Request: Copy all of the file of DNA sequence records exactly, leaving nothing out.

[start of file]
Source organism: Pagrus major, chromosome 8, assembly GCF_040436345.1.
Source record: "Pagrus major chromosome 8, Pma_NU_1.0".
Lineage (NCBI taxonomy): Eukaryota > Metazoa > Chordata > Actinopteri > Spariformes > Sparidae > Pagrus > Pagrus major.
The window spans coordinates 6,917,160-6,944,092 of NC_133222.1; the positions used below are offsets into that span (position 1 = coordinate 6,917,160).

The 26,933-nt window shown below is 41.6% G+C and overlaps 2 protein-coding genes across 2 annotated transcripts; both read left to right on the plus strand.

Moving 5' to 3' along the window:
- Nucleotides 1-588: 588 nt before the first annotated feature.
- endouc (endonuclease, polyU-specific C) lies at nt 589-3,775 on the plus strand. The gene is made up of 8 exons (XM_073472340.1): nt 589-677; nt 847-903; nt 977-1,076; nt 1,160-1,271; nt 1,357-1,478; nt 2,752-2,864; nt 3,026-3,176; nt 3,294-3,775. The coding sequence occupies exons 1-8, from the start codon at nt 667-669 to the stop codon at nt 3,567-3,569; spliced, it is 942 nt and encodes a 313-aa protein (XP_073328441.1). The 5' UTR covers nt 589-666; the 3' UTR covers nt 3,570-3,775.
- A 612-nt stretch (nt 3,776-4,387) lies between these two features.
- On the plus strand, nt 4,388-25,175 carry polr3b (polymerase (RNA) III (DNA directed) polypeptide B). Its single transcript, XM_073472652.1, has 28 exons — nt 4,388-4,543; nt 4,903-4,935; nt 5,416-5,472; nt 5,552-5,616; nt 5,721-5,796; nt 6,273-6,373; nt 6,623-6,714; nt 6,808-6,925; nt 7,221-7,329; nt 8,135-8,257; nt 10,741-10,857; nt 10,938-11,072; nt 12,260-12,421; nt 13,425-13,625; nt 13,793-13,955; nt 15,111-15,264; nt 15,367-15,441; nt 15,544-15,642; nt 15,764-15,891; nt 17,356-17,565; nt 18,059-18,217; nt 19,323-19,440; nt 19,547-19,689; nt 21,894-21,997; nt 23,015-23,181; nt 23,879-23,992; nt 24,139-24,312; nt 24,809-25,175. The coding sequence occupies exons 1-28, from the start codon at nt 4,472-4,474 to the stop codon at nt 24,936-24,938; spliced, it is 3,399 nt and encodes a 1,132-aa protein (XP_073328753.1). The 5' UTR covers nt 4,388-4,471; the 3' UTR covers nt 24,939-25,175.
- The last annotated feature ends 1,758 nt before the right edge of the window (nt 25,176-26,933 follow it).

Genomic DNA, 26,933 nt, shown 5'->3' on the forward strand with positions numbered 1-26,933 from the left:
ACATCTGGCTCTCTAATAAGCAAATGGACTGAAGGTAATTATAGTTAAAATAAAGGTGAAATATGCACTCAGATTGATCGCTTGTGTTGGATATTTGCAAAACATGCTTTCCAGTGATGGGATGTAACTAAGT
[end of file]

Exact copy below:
Source organism: Pagrus major, chromosome 8, assembly GCF_040436345.1.
Source record: "Pagrus major chromosome 8, Pma_NU_1.0".
Lineage (NCBI taxonomy): Eukaryota > Metazoa > Chordata > Actinopteri > Spariformes > Sparidae > Pagrus > Pagrus major.
The window spans coordinates 6,917,160-6,944,092 of NC_133222.1; the positions used below are offsets into that span (position 1 = coordinate 6,917,160).

The 26,933-nt window shown below is 41.6% G+C and overlaps 2 protein-coding genes across 2 annotated transcripts; both read left to right on the plus strand.

Moving 5' to 3' along the window:
- Nucleotides 1-588: 588 nt before the first annotated feature.
- endouc (endonuclease, polyU-specific C) lies at nt 589-3,775 on the plus strand. The gene is made up of 8 exons (XM_073472340.1): nt 589-677; nt 847-903; nt 977-1,076; nt 1,160-1,271; nt 1,357-1,478; nt 2,752-2,864; nt 3,026-3,176; nt 3,294-3,775. The coding sequence occupies exons 1-8, from the start codon at nt 667-669 to the stop codon at nt 3,567-3,569; spliced, it is 942 nt and encodes a 313-aa protein (XP_073328441.1). The 5' UTR covers nt 589-666; the 3' UTR covers nt 3,570-3,775.
- A 612-nt stretch (nt 3,776-4,387) lies between these two features.
- On the plus strand, nt 4,388-25,175 carry polr3b (polymerase (RNA) III (DNA directed) polypeptide B). Its single transcript, XM_073472652.1, has 28 exons — nt 4,388-4,543; nt 4,903-4,935; nt 5,416-5,472; nt 5,552-5,616; nt 5,721-5,796; nt 6,273-6,373; nt 6,623-6,714; nt 6,808-6,925; nt 7,221-7,329; nt 8,135-8,257; nt 10,741-10,857; nt 10,938-11,072; nt 12,260-12,421; nt 13,425-13,625; nt 13,793-13,955; nt 15,111-15,264; nt 15,367-15,441; nt 15,544-15,642; nt 15,764-15,891; nt 17,356-17,565; nt 18,059-18,217; nt 19,323-19,440; nt 19,547-19,689; nt 21,894-21,997; nt 23,015-23,181; nt 23,879-23,992; nt 24,139-24,312; nt 24,809-25,175. The coding sequence occupies exons 1-28, from the start codon at nt 4,472-4,474 to the stop codon at nt 24,936-24,938; spliced, it is 3,399 nt and encodes a 1,132-aa protein (XP_073328753.1). The 5' UTR covers nt 4,388-4,471; the 3' UTR covers nt 24,939-25,175.
- The last annotated feature ends 1,758 nt before the right edge of the window (nt 25,176-26,933 follow it).

Genomic DNA, 26,933 nt, shown 5'->3' on the forward strand with positions numbered 1-26,933 from the left:
ACATCTGGCTCTCTAATAAGCAAATGGACTGAAGGTAATTATAGTTAAAATAAAGGTGAAATATGCACTCAGATTGATCGCTTGTGTTGGATATTTGCAAAACATGCTTTCCAGTGATGGGATGTAACTAAGT